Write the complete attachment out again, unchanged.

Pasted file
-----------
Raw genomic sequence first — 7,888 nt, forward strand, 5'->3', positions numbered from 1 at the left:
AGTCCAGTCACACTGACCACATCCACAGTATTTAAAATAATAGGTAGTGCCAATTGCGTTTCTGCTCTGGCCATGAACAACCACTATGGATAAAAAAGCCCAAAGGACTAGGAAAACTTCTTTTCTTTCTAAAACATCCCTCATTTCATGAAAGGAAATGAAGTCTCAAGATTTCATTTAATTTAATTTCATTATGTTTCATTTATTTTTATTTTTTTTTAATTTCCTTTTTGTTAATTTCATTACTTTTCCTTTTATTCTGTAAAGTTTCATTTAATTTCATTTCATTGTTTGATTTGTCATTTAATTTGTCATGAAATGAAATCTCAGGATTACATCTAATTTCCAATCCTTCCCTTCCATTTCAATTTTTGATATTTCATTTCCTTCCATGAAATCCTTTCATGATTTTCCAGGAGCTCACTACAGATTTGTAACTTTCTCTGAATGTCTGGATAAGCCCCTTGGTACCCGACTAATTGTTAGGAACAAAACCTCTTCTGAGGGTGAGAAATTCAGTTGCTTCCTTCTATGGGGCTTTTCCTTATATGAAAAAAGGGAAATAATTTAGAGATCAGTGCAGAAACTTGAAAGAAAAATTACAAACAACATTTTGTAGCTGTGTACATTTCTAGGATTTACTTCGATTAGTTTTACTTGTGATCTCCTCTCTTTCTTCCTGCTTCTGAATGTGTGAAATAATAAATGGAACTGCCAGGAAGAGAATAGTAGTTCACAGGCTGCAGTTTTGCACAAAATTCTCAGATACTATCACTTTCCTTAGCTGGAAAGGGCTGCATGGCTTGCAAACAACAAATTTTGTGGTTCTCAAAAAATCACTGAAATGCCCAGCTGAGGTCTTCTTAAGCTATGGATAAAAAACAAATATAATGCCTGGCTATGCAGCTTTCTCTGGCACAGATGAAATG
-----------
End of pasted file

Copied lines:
Raw genomic sequence first — 7,888 nt, forward strand, 5'->3', positions numbered from 1 at the left:
AGTCCAGTCACACTGACCACATCCACAGTATTTAAAATAATAGGTAGTGCCAATTGCGTTTCTGCTCTGGCCATGAACAACCACTATGGATAAAAAAGCCCAAAGGACTAGGAAAACTTCTTTTCTTTCTAAAACATCCCTCATTTCATGAAAGGAAATGAAGTCTCAAGATTTCATTTAATTTAATTTCATTATGTTTCATTTATTTTTATTTTTTTTTAATTTCCTTTTTGTTAATTTCATTACTTTTCCTTTTATTCTGTAAAGTTTCATTTAATTTCATTTCATTGTTTGATTTGTCATTTAATTTGTCATGAAATGAAATCTCAGGATTACATCTAATTTCCAATCCTTCCCTTCCATTTCAATTTTTGATATTTCATTTCCTTCCATGAAATCCTTTCATGATTTTCCAGGAGCTCACTACAGATTTGTAACTTTCTCTGAATGTCTGGATAAGCCCCTTGGTACCCGACTAATTGTTAGGAACAAAACCTCTTCTGAGGGTGAGAAATTCAGTTGCTTCCTTCTATGGGGCTTTTCCTTATATGAAAAAAGGGAAATAATTTAGAGATCAGTGCAGAAACTTGAAAGAAAAATTACAAACAACATTTTGTAGCTGTGTACATTTCTAGGATTTACTTCGATTAGTTTTACTTGTGATCTCCTCTCTTTCTTCCTGCTTCTGAATGTGTGAAATAATAAATGGAACTGCCAGGAAGAGAATAGTAGTTCACAGGCTGCAGTTTTGCACAAAATTCTCAGATACTATCACTTTCCTTAGCTGGAAAGGGCTGCATGGCTTGCAAACAACAAATTTTGTGGTTCTCAAAAAATCACTGAAATGCCCAGCTGAGGTCTTCTTAAGCTATGGATAAAAAACAAATATAATGCCTGGCTATGCAGCTTTCTCTGGCACAGATGAAATG